Well its the day after the day before – TJ13 captured the eyes of many in Formula One yesterday with our revelation that Red Bull Racing will be building their own Formula One engines in partnership with Mario Illien of Ilmor. This story has since spawned a number of articles on the matter, two are worthy of particular note.
Here’s an excellent article from Matt Somerfield of SomersF1, describing in detail some of the recent work Mario Illien has been involved in along with his recent connections to the Renault F1 power unit programme: A Red Bull powered Red Bull
Mark Hughes of MotorSport Magazine also weighed in with a piece well worth reading, charting some of Mario Illein’s F1 history and previous involvement with Adrian Newey: The Story behind Red Bull’s 2016 engine
Michael Schmidt of AMuS wrote a rebuttal titled, “No engine development at Red Bull”. However, Schmidt’s article has no outright denial that Red Bull will be using their own power unit next year, he merely criticises the detail of one or two of TJ13 assertions.
The notion that Red Bull Racing could run an ‘unbranded’ power unit in 2016 was not something TJ13 revealed yesterday. Andrew Benson of the BBC speculated as much during the weekend of the Austin GP. But what is an unbranded F1 engine?
Having had limited success in the 1960’s, Porsche withdrew from Formula One but were persuaded by McLaren’s John Barnard to develop an engine which debuted in 1983. Porsche were however nervous about putting their name to an F1 engine, in case it was a failure, so TAG funded the project and retained the naming rights to the engine. Whilst not an ‘unbranded’ engine, this idea is not too dissimilar to Andrew Benson’s proposal that Red Bull will run an engine with no name in 2016 – that engine being a Renault F1 power unit.
We now run into terminology difficulties, because the modern V6 Turbo hybrid F1 engines are no longer really engines. They are in fact power units comprising of ICE (internal combustion engine), Turbo, Control Electronics, Energy Store, MGU-K and MGU-H components. So what was the reality behind the ‘unbranded’ F1 power unit that Red Bull will be running?
Red Bull have previously demonstrated their expertise in KERS technology, as they provided the units which were bolted onto the Renault V8. Further, they developed the original energy store (ES), which was fitted to the Renault power unit inside the RB10. So it’s not out of the question that RBR have built on their previous experience in hybrid know how and invested in the R&D to deliver an MGU-H and Control Electronics unit. This is after all the organisation that crashed tested a new nose design more than 60 times to get it right.
This then leaves the internal combustion engine (ICE), often still referred to as ‘the engine’. TJ13 has been informed that Red Bull Racing will use the lower part of the Renault V6 engine and fit on top a Mario Illien head. This Illien design is already believed to deliver an incremental 40BHP more than the upgraded Renault power unit set to debut in at least one RBR car in Brazil.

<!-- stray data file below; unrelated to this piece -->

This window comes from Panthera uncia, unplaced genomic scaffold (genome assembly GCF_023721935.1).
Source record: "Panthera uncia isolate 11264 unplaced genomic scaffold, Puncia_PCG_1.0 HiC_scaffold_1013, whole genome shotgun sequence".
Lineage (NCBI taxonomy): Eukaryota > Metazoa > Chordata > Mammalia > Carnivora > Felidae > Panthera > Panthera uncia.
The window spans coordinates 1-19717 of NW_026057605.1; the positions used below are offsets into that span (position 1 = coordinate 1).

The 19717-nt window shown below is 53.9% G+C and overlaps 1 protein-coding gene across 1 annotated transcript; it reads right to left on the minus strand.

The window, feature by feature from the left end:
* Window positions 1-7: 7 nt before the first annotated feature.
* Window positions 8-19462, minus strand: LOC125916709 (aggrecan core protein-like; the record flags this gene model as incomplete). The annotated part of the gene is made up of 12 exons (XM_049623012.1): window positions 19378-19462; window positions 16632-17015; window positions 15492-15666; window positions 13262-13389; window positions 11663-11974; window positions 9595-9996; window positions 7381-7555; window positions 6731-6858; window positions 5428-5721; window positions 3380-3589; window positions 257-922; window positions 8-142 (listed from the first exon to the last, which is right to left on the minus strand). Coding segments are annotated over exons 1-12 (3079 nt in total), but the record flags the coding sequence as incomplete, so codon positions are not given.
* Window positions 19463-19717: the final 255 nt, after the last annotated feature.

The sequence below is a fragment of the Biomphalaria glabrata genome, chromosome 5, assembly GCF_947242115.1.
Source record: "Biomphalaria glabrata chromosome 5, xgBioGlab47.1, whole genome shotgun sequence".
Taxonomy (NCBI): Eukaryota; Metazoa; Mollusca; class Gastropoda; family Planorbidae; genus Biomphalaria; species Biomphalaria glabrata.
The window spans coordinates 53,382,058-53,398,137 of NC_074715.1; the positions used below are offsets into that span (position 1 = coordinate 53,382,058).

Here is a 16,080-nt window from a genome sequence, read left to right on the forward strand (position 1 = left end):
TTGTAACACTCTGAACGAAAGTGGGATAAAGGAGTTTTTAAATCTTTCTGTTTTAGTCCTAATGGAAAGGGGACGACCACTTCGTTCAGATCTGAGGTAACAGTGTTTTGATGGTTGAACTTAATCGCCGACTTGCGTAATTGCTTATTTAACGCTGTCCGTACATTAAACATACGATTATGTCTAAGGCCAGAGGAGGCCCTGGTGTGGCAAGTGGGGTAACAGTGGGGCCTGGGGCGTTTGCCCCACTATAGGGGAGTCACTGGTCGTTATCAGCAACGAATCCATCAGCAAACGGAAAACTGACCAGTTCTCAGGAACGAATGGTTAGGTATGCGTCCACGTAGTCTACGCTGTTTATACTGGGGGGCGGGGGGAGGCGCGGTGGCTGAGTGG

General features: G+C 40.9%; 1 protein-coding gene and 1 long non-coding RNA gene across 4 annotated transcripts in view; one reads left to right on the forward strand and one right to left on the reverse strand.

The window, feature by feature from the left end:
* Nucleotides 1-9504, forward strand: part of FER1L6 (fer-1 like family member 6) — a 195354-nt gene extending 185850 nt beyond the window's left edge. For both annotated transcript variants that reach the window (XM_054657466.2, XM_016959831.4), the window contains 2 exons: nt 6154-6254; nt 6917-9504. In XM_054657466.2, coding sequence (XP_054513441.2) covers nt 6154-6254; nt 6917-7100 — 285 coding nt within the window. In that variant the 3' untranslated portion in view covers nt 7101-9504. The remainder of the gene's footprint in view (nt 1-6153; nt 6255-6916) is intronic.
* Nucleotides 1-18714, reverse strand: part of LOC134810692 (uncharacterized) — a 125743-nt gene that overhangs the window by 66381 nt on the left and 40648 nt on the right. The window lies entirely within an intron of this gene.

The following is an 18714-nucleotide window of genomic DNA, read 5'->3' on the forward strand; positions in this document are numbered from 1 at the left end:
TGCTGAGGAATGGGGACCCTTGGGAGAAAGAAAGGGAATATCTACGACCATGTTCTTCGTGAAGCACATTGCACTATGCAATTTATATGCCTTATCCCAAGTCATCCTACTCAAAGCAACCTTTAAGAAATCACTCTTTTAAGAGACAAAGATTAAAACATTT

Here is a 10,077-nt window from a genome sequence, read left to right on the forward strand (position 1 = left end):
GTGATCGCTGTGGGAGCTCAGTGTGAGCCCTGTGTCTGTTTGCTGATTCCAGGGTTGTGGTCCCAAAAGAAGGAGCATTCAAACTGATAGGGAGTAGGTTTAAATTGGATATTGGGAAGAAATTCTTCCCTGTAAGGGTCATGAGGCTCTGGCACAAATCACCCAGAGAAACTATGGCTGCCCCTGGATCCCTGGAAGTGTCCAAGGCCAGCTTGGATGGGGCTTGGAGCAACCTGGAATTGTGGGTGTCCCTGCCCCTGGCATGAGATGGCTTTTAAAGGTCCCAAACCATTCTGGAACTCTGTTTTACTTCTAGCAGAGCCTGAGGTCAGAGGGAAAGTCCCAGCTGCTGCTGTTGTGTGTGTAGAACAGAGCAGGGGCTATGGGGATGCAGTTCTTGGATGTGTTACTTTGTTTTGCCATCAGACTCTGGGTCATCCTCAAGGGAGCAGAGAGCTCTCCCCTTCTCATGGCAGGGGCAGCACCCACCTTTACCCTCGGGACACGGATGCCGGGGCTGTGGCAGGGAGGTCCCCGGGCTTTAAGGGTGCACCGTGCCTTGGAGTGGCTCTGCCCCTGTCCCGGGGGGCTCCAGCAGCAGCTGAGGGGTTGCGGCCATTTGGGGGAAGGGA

So when we consider the proposed RBR 2016 ‘unbranded’ power unit, the question is – how much of it is a Renault?
Answer: Not very much
However, for descriptive purposes it is the lower part of the ICE, or the block, is for now the component that remains as Renault’s contribution. The Renault engine block will form the core of the RBR PU. Additional components developed by RBR include a new cylinder head, turbo, CE, MGU-K and MGU-H units all of which will then require ‘harmonisation.’
This is why Milton Keynes developed ‘building 9’, dug down into the ground two stories and installed a multi million pound AVL rig – a virtual test track used by auto manufacturers to test their engines in situ. A chassis manufacturer does make this kind of mega investment unless they have intentions on a much larger scale. This story was also reported exclusively by TJ13 some months ago.
The AMuS article claiming there is no Red Bull engine programme had just one quote from someone involved in the building 9 RBR developments. This was from Mario Illien himself who said: “I know nothing of a dispute I also have no idea what upgrades Renault has incorporated in its modified engine Also, I can not imagine that a large company like Renault would risk secretly installing [in their engine] my developments.” This is in response to the fact that TJ13 reported there had been some wrangling between Renault and Red Bull over intellectual property.
Clearly, if Red Bull Racing are going to take part of the 2015 Renault power unit and then develop their own PU going forward, serious conversations over intellectual property have most definitely been had.
At times the speed of a denial and the specific aspects of the denial tells a tale in itself. One could surmise from Schmidt’s AMuS response, which is over 95% Schmidt comment and less than 5% quoted sources, that he is peeved at not being the one to reveal the details of Red Bull’s 2016 PU plans.
Further, the TJ13 comments about Intellectual Property clearly raised some concerns in certain quarters, soliciting a remarkably quick response from Illien.
The bottom line is Red Bull are in effect about to become an F1 engine manufacturer, despite having denied this time and time again. It will be fascinating to see how the FIA treat the RBR power unit. Will they get ‘new manufacturer’ allowances as did Honda, or will Red Bull be deemed to be developing out an existing F1 engine which has previously been homologated by the FIA.